More Iowa Biodiesel to Flow From $14 Million State Grants

Biodiesel Fueling Station Locations by State (U.S. Department of Energy)

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More renewable fuel from Iowa producers could soon be flowing thanks to a funding increase from the state.

Gov. Kim Reynolds on May 9 signed a bill that injects a $4 million boost over year-ago levels into the state’s budget, teeing up $14 million in the state’s coffers to help modernize renewable fuel dispensing infrastructure.

The state Biodiesel Board and the Iowa Soybean Association — which champions the state’s 40,000 soybean producers — issued a joint statement applauding Reynolds for enacting the legislation. “Expansion of retail availability for Iowa is a positive thing for truckers, especially when combined with the biodiesel incentives applied in Iowa. Truckers have a greater opportunity to use an American-made, homegrown fuel that reduces greenhouse gases and improves the lubricity of their fuel while meeting extremely high-quality standards,” Grant Kimberley, executive director of the Iowa Biodiesel Board, told Transport Topics.

The bill, House File 2691, allocates funding to the Iowa Renewable Fuel Infrastructure Program (IRFIP). The program provides financial assistance to encourage retail operators of motor fuel dispensing sites or fueling stations to convert their equipment to renewable fuel use. Specifically, this program aims to help pay for infrastructure projects to boost production of biodiesel and ethanol.

Starting July 1, the program will have a 12-month budget of $14 million, up from $10 million last year.

“The more infrastructure we have available, the more biodiesel is accessible to consumers and utilized in the market,” Kimberley said. “This continued significant IRFIP funding underscores Iowa’s dedication to fostering a sustainable and environmentally conscious energy landscape.”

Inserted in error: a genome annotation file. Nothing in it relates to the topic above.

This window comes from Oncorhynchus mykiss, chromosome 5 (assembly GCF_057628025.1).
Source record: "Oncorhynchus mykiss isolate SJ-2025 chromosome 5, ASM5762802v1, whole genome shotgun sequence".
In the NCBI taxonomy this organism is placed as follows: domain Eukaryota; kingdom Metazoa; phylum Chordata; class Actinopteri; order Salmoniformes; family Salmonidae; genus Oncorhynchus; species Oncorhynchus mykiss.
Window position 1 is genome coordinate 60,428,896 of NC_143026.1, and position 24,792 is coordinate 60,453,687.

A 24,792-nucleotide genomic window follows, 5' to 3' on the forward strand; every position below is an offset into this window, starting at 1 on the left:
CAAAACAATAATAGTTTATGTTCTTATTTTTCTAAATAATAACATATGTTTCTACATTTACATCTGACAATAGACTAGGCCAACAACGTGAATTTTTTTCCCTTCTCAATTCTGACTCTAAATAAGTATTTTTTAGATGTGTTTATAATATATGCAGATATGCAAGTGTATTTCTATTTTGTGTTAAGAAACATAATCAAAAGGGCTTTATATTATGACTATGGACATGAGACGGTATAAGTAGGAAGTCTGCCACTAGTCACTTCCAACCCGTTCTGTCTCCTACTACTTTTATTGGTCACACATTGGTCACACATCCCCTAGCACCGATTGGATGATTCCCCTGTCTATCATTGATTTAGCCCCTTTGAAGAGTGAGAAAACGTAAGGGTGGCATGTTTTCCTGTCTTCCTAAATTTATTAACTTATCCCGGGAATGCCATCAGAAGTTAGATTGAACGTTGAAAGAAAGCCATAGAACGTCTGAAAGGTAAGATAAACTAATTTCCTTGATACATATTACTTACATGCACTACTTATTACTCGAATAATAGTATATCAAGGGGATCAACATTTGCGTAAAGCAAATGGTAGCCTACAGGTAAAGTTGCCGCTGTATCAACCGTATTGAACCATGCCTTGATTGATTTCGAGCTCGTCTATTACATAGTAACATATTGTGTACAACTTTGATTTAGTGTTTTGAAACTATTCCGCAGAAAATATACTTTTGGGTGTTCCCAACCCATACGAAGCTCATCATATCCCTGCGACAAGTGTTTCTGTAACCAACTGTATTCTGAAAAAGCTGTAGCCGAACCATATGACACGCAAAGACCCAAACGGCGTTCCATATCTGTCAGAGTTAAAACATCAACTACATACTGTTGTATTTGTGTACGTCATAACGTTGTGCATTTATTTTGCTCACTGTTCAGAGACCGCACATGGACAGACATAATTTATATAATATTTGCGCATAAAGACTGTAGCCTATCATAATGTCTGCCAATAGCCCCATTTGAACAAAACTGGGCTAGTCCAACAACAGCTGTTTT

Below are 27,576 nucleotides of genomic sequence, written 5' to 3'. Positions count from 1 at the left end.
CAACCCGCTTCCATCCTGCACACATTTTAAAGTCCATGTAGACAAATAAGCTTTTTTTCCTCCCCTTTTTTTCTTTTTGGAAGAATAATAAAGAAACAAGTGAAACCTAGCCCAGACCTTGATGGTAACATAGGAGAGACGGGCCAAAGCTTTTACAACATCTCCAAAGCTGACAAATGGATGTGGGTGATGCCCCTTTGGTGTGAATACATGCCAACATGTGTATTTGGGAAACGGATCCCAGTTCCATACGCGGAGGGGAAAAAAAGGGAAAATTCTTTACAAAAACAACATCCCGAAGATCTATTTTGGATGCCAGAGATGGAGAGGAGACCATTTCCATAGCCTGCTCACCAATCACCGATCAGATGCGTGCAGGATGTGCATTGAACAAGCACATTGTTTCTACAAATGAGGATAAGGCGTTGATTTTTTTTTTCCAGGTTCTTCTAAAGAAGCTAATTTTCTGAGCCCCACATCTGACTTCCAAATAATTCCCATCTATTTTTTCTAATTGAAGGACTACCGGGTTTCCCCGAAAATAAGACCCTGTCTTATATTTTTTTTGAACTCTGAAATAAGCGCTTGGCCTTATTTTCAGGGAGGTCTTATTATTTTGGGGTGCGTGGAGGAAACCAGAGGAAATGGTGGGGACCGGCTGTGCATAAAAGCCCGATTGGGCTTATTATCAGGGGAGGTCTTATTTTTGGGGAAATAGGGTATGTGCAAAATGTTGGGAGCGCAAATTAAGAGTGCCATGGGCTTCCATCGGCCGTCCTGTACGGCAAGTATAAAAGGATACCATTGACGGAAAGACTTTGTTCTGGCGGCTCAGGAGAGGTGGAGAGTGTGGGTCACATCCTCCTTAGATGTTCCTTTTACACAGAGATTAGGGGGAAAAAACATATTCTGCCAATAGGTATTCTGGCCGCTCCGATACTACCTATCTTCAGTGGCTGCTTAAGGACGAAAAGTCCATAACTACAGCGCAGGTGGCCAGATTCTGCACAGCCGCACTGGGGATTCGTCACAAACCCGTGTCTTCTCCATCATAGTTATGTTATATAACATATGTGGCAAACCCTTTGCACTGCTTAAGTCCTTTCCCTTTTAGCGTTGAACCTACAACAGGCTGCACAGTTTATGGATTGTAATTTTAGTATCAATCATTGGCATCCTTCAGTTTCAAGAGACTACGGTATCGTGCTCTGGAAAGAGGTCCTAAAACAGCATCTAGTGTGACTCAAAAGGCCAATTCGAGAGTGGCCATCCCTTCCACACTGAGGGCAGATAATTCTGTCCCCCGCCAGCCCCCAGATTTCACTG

The program utilizes grant incentives to encourage infrastructure upgrades. Reimbursements can cover 50% of costs for specific project components with a three-year commitment required to sell renewable fuels. In addition, up to 70% reimbursement is available for specific equipment/installation costs but only with a five-year agreement to store and sell renewable fuels. Certain biodiesel terminal equipment and/or infrastructure can receive funding for up to $100,000 per project.

Another new aspect of the IRFIP this coming fiscal year are revised guidelines that raise the limit for retail biodiesel projects to $1.75 million compared to the previous year’s cap of $1.25 million.

As of January, 35 biodiesel retail grant applications had been submitted seeking a total of $1.7 million. If approved, these applications would take up nearly all the FY 2025 year funds despite the increased allocation.

Pointing to the demand for funds already requested for biodiesel infrastructure, both the Iowa Biodiesel Board and Iowa Soybean Association noted that state needs are great for expanded biodiesel infrastructure support.

“Increasing demand and accessibility for biodiesel is a top priority for Iowa farmers,” said Suzanne Shirbroun, state Soybean Association president and also a sixth-generation farmer from Clayton County. “With planting season well underway, we are encouraged by the continued support from lawmakers on this important program and look forward to seeing biodiesel have an even larger footprint in our cities and rural communities.”

Among the nation’s 1,755 total public and private biodiesel fueling stations that offer blends of 20% biodiesel (B20) or higher, the states that have the most are Illinois (484 stations), Iowa (343), Minnesota (289) and North Carolina (108), according to the U.S. Department of Energy’s Alternative Fuels Data Center.

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